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In 2021, scientists proposed the existence of a supermassive black hole 3 million times the mass of the Sun at the focal point of the dwarf galaxy Leo I yet it has demonstrated difficulty to obtain imaging information. Presently, two astronomers have recommended a technique to see this black hole. According to astronomers, confirming the existence of the black hole named Leo I* could make for groundbreaking science.

According to Harvard and Smithsonian Community for Astrophysics, Leo I is a dwarf galaxy that is so devoid of gas that it can be described as a “fossil.” The existence of a black hole in its middle was proposed in 2021 when scientists noticed stars picking up speed as they moved toward the focal point of the galaxy. If confirmed, Leo I* would be the closest black hole to Earth after the one at the focal point of our galaxy.

Hunting the “Supermassive Black Hole”

A Black hole illustration

Black holes themselves are not visible through imaging techniques but rather they can be recognized in view of the environment around them if they are accumulating mass from their surroundings. Yet, since there isn’t a lot of gas in Leo I, this is especially difficult. In their review published in the diary Astrophysical Diary Letters, the astronomers have recommended a new strategy to verify the existence of the black hole.

“Black holes are exceptionally elusive objects, and sometimes they appreciate playing hide-and-look for with us. Light rays can’t get away from their occasion horizons, yet the environment around them can be extremely bright — if enough material falls into their gravitational well. In any case, if a black hole is not accreting mass, instead, it emits no light and becomes impossible to find with our telescopes,” said Fabio Pacucci, lead creator of the review, in a press explanation.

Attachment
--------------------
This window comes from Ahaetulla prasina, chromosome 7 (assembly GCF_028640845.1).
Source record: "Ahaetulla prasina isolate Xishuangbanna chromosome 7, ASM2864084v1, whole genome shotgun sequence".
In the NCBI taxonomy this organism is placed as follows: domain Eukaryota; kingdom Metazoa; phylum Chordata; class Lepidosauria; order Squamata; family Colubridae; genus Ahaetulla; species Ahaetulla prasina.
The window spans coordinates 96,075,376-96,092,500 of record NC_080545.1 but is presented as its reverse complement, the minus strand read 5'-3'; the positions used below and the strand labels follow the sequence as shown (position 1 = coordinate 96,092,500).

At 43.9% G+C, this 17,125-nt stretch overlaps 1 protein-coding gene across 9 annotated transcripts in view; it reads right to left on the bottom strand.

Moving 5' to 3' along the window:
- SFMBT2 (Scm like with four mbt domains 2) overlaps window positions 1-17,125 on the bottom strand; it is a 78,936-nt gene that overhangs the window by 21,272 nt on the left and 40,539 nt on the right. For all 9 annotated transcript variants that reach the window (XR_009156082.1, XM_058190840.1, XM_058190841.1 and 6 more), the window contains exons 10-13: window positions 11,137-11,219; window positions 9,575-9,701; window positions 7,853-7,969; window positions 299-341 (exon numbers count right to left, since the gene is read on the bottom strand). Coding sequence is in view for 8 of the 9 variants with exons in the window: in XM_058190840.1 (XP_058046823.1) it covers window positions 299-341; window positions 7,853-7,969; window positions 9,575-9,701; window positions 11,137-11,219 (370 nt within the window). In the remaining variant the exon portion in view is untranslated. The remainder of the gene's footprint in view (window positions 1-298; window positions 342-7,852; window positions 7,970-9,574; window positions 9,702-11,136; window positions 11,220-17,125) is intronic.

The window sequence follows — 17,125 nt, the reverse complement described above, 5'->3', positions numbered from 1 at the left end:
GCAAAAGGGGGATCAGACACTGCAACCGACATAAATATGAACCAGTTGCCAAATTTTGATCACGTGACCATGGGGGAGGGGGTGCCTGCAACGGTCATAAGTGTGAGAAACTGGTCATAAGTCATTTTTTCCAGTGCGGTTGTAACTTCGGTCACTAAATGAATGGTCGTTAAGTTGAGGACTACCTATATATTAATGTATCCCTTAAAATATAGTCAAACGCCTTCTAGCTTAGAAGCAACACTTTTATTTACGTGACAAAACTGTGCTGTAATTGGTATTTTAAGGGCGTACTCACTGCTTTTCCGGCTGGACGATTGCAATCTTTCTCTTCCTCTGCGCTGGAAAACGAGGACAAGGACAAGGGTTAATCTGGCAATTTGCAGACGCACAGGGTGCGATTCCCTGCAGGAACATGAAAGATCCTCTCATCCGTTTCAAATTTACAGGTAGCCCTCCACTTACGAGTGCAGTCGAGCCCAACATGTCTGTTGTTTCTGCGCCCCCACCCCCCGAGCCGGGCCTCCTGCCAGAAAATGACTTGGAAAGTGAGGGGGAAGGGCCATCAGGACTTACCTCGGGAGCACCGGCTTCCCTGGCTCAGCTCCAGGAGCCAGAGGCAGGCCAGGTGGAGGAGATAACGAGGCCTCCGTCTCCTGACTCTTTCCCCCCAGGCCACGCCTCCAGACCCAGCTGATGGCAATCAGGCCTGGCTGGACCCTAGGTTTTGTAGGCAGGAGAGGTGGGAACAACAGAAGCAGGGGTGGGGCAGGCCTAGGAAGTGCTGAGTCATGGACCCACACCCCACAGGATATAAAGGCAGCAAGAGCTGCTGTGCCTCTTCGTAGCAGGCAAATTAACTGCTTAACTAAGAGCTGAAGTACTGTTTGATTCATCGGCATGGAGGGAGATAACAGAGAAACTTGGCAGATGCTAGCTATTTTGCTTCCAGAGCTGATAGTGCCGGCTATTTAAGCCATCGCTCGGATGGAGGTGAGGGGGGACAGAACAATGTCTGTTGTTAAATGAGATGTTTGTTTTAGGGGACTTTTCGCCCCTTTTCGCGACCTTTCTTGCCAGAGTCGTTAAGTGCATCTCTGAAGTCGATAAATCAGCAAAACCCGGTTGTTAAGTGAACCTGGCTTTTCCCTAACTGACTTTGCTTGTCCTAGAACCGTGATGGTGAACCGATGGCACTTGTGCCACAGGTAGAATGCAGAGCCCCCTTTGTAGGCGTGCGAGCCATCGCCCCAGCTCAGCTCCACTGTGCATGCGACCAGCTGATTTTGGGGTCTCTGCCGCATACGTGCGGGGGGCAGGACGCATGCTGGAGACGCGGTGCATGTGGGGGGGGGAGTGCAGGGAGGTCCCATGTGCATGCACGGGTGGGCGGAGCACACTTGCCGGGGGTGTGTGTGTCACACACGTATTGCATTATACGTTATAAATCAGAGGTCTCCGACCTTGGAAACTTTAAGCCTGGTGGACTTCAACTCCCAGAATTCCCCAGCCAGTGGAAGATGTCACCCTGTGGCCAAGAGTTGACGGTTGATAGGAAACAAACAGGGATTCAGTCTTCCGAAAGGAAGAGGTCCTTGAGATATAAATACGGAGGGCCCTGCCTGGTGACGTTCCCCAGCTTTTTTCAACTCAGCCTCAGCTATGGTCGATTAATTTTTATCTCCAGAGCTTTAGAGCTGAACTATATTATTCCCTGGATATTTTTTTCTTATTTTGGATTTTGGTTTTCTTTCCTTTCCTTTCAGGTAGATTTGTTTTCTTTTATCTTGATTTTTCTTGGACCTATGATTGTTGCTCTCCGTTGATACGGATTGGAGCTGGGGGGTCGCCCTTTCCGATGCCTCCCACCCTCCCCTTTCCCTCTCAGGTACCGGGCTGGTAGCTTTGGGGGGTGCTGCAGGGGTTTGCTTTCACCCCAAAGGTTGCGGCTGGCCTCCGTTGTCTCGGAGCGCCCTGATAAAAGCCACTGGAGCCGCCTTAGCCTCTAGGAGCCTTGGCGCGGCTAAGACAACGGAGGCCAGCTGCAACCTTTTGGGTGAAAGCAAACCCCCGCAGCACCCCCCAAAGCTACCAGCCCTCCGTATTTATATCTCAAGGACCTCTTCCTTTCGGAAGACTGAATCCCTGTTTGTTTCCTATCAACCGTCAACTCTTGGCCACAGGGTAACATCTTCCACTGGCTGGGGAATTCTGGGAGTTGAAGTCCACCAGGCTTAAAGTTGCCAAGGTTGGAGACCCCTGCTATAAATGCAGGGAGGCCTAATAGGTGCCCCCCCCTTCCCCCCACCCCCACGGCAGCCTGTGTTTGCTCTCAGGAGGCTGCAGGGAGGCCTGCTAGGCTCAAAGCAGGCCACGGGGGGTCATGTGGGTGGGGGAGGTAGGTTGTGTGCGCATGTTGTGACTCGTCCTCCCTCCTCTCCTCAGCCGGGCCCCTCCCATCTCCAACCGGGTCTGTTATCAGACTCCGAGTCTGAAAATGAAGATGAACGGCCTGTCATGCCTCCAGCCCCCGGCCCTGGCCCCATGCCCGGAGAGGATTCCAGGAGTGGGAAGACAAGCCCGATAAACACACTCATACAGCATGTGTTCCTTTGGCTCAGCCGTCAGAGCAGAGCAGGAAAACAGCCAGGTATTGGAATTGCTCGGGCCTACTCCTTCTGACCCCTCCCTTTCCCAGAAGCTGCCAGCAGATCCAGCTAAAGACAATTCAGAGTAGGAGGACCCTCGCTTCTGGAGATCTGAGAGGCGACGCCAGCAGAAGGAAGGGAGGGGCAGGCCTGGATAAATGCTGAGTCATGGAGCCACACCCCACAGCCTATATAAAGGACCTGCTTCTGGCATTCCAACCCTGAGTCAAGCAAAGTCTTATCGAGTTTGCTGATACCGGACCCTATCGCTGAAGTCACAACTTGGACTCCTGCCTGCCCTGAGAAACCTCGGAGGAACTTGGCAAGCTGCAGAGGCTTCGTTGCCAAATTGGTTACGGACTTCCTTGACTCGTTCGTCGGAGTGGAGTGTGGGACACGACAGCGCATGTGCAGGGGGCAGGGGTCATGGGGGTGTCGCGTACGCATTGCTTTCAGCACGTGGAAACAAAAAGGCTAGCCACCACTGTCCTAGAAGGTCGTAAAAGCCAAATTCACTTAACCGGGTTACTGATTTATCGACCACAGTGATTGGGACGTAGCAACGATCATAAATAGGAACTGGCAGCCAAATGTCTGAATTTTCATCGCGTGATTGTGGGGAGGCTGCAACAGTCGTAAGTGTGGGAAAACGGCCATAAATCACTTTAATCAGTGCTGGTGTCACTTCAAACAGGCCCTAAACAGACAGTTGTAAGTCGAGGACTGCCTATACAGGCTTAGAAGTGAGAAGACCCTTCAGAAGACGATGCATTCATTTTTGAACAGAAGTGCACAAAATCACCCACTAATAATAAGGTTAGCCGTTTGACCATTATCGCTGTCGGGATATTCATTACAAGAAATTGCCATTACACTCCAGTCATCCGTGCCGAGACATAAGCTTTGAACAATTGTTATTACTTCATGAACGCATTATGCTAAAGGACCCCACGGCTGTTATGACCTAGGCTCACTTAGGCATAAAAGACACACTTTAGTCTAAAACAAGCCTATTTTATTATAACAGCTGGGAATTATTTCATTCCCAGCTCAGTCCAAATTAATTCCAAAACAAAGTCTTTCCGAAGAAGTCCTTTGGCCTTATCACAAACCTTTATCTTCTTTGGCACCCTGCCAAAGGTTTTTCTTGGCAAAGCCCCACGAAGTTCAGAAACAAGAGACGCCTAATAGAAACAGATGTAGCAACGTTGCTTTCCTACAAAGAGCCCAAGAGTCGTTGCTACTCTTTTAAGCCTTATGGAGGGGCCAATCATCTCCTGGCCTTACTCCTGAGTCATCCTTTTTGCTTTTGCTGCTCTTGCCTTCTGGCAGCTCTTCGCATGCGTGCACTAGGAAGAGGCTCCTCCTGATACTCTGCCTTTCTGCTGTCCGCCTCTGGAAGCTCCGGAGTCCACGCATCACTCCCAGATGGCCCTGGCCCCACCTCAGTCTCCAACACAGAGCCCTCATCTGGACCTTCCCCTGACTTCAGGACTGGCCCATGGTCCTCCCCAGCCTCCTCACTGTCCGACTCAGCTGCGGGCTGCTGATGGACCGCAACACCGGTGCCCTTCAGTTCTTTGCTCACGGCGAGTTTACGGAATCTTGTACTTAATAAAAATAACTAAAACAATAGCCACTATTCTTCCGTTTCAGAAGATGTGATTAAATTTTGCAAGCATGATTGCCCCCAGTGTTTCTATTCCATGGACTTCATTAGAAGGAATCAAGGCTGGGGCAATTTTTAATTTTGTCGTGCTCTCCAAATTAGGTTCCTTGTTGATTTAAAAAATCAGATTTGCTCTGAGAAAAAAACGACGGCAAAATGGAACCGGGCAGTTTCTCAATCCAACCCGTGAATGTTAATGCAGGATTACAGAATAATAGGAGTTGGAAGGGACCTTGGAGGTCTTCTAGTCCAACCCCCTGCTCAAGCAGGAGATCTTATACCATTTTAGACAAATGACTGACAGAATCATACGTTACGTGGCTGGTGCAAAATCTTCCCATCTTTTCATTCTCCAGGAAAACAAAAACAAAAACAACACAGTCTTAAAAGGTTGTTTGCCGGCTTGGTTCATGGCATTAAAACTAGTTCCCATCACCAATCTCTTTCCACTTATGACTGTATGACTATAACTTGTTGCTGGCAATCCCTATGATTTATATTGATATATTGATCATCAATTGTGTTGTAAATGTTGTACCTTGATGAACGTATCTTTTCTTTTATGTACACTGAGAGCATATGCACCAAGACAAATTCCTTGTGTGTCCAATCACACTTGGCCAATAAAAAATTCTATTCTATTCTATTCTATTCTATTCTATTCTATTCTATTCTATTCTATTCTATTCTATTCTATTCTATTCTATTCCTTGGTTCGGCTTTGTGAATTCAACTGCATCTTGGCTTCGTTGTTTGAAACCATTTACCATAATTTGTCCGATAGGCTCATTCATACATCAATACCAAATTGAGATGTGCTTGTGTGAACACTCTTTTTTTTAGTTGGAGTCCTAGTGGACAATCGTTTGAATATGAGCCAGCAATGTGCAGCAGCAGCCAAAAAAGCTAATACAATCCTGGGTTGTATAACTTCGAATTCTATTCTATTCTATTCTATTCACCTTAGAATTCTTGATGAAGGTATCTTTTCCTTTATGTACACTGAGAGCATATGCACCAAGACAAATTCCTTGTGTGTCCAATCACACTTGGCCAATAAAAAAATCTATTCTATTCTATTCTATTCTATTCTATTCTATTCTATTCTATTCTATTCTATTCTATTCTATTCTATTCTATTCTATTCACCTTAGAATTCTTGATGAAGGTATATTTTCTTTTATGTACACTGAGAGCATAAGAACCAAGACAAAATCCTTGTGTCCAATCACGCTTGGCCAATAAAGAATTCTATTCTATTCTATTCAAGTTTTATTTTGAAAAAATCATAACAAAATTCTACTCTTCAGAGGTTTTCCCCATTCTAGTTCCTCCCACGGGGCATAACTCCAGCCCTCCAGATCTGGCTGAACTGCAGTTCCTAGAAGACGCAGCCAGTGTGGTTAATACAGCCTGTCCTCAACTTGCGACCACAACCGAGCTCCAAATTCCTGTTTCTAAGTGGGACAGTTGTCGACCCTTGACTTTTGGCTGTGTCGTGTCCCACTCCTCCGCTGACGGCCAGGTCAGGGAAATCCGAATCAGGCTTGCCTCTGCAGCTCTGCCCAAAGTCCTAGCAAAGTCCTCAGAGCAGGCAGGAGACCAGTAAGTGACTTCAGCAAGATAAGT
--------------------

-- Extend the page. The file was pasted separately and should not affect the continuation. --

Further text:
According to Pacucci, the limited quantity of mass lost from the stars that meander around the black hole could provide the accretion rate required to notice the massive cosmic article. Red giants, massive old stars in the late phase of their evolution, frequently have solid winds that convey a fraction of their mass outside the star. The researchers reasoned that there are an adequate number of red giants in the space around Leo I to make the black hole recognizable.

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